This week there was a very sad and shocking incident on a plane….it involved a child and a racial slur in addition to a slap across the face…unbelievable??? not really…. when you read the account below about how it is to travel as a “minority”.

 

Recently I got into a Twitter conversation with a friend who lives on the West Coast of the United States and is planning a cross-country road trip with her boyfriend.

 

While I was hit by the headline of this article, I am not sure that I agree with it but what I know for sure is that there definitely is too much information out there for parents. Some of the information is just opinion and other is factual while some internet conversations among moms on various sites are full of personal attacks about parenting styles including breast or bottle feeding.

What do you think?

 

In part, my mother is right: moms of my generation are more neurotic than moms of her generation. According to Ann Hulbert, the author of “Raising America: Experts, Parents and a Century of Advice About Children,”  “with every generation (over the past century at least), parenting norms have become more obsessive and anxiety inducing.” On the web, there are more outlets for parenting expertise than ever before, and the proliferation of doctors, midwives and lay folks telling you the “right” way to parent is profoundly anxiety producing.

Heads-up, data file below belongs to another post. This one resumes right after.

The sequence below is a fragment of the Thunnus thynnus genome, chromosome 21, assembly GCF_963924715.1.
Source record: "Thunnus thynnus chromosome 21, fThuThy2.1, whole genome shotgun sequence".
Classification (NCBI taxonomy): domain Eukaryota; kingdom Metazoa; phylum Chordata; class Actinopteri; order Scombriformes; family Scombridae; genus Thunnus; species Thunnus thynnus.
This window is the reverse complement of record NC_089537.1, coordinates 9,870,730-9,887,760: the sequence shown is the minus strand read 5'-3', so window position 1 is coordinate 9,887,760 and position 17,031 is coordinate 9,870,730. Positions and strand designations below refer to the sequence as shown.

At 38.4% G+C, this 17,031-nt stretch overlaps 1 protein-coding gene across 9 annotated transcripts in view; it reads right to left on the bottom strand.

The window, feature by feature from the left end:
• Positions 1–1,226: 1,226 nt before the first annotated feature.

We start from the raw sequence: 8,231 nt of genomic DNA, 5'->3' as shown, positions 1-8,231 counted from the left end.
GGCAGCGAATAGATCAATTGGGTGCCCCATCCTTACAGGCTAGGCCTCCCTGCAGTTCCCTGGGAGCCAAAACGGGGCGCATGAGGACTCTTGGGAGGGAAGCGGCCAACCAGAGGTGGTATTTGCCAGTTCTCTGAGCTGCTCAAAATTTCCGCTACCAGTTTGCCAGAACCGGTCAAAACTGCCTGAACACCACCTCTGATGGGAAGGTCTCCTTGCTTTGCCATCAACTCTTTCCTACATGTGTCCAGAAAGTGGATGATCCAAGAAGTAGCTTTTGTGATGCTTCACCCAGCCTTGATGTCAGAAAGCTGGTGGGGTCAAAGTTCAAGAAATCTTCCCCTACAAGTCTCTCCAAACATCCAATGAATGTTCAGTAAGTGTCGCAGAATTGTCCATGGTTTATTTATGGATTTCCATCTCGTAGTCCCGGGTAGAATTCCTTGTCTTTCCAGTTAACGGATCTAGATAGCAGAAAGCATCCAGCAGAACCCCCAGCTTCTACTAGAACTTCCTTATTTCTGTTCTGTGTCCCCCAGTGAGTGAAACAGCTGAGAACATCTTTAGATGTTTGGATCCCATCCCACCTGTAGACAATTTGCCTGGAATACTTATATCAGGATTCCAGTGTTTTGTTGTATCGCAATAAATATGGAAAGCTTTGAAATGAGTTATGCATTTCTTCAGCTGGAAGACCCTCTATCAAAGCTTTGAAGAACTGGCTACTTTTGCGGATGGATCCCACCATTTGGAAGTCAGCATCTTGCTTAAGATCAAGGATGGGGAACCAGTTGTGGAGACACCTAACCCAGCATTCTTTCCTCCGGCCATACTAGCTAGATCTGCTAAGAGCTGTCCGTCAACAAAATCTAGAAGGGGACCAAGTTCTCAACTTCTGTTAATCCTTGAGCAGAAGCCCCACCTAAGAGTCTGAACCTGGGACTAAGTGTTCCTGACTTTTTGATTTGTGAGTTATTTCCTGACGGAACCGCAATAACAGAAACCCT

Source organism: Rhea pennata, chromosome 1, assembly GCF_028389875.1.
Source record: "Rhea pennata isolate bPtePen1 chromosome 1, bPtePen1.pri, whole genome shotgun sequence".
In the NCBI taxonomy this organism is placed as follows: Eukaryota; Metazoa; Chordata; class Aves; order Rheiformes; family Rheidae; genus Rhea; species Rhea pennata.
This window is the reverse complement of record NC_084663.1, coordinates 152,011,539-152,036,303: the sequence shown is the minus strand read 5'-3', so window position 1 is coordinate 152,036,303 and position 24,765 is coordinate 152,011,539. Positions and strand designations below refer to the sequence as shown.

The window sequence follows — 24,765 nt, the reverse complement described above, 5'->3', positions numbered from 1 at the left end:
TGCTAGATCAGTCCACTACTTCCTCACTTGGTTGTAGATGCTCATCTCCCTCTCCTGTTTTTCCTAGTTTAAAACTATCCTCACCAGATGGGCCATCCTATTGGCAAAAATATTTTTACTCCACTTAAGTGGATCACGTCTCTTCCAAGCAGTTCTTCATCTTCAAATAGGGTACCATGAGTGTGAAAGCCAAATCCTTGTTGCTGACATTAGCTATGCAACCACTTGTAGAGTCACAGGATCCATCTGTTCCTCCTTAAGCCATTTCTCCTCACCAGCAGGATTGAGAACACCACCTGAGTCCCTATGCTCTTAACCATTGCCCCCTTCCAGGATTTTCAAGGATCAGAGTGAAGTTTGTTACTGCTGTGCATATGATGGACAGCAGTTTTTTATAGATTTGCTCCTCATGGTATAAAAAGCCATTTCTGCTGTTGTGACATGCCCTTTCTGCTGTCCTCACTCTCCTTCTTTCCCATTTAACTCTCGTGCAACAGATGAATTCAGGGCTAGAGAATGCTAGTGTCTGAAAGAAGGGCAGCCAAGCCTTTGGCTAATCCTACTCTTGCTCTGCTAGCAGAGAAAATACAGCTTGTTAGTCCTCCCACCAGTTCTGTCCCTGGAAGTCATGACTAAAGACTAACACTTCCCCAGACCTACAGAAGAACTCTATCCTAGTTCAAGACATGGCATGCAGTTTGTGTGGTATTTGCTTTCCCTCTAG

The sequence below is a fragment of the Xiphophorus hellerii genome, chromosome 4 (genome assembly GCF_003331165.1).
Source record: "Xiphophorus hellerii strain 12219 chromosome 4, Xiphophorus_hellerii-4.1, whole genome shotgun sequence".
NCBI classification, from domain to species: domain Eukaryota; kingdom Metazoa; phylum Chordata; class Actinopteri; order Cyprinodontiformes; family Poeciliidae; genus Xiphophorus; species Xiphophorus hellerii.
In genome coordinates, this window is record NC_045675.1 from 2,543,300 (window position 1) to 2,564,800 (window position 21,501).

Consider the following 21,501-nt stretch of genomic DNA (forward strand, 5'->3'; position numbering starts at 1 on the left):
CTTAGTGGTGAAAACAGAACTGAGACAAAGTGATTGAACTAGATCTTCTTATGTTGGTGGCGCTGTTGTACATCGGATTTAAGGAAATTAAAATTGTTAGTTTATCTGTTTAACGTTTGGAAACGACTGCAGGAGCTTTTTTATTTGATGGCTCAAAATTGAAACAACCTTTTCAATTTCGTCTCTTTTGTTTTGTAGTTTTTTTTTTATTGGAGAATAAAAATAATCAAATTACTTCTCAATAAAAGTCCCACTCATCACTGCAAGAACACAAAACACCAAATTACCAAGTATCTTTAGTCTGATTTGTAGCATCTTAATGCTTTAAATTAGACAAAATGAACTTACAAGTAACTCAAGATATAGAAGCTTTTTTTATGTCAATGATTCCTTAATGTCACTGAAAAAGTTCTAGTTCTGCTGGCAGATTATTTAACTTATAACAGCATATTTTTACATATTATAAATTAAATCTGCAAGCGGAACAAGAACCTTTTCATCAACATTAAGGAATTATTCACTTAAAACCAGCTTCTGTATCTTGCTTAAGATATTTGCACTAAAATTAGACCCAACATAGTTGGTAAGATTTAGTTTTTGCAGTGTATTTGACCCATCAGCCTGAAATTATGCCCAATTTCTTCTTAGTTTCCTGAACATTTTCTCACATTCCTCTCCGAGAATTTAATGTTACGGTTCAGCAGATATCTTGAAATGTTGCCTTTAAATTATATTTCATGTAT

Recently, I have been watching Mario Batali and admiring his cooking skills. I guess my favorite cuisine is Italian so I share his taste buds for the foods of Italy.

Here is what sounds like a delicious recipe for “gnocchi” and squash with a kick of heat.

Teaching your kid to fight…would you do this?